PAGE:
Years ago, when I was researching my book, Teen Rape, I came across a wonderful quote: “Poor judgment is not a rapeable offense.”
I can certainly attest to having used poor judgement, particularly when I was young and painfully naïve. But no one, regardless of age or lack of experience, deserves to be sexually assaulted. And all too often, the reactions of other people to a victim after an assault can worsen the effects.
I experienced my own mini-trauma during my senior year of high school when I was editing the yearbook. The advisor, in his last year of teaching after a decades-long career, was a short, portly guy who was utterly charming. He loved telling funny stories about his wife and home life. I adored him and arranged to have yearbook editors from previous years attend a special retirement celebration in his honor.
But as the end of the year drew near and I was often working in his classroom after school, his behavior changed dramatically. He inched closer and closer to me, taking every opportunity to rest his arm on my shoulder. Then he wanted me to sit on his lap.
Confused and afraid to offend him, I obliged. But soon, he wanted to kiss me. I kept averting my face. But on the last day of school, he flat out tried to attack me. I pulled away, and he ended up chasing me around the classroom before I fled out the door and ran all the way home.
When I got to our apartment, I was shaking all over. I felt confused, angry, and ashamed. I was so mortified and embarrassed that initially, I didn’t even want to tell my stepmom what had happened. But finally, I told her.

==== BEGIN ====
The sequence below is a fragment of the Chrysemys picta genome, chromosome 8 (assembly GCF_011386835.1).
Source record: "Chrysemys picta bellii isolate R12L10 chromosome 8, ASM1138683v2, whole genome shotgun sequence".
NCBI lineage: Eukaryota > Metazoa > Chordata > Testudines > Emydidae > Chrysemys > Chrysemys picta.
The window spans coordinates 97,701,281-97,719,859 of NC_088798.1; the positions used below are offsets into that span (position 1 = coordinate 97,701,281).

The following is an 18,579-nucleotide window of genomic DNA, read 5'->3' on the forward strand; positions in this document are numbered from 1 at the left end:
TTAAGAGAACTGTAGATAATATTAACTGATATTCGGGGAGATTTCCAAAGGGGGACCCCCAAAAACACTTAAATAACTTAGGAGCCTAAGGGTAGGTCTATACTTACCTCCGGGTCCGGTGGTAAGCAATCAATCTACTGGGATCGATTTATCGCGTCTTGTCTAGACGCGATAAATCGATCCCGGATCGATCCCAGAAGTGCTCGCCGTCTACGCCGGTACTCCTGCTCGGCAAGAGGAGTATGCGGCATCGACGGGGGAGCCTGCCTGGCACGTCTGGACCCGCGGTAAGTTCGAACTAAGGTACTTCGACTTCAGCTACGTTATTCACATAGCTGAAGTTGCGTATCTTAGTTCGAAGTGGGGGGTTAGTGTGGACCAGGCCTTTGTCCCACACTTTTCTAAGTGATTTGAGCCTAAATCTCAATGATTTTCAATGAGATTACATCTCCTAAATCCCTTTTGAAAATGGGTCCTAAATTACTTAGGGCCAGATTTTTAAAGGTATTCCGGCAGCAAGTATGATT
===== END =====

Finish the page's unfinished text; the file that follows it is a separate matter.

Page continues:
So, guess what her reaction was? She laughed. Apparently, the image of this diminutive pudgy fellow chasing me around the yearbook classroom struck her as hysterically funny.
And maybe it was, but it didn’t seem funny to me. It felt awful.
Her second reaction was to question me on how I’d let things go as far as they had. What in the world was I doing sitting on his lap?
Truth be told, I didn’t want to sit on his lap. No one had ever talked to me about sexually inappropriate behavior on the part of adults, and I adored this guy and didn’t want to offend him.
Still, the messages I got that day from my stepmom were, “What are you so upset about? This is no big deal,” and “You brought this on yourself by your own behavior.”
Neither was helpful. Whenever I think about that day, the guilt, shame, terror, and disillusionment come roaring back.
But I’ve also been left with a much greater awareness of how important it is not to discount one another’s feelings after a traumatic event, and above all, not to blame the victim.
The last thing we want to do is make things worse. After all, we’re in this struggle together.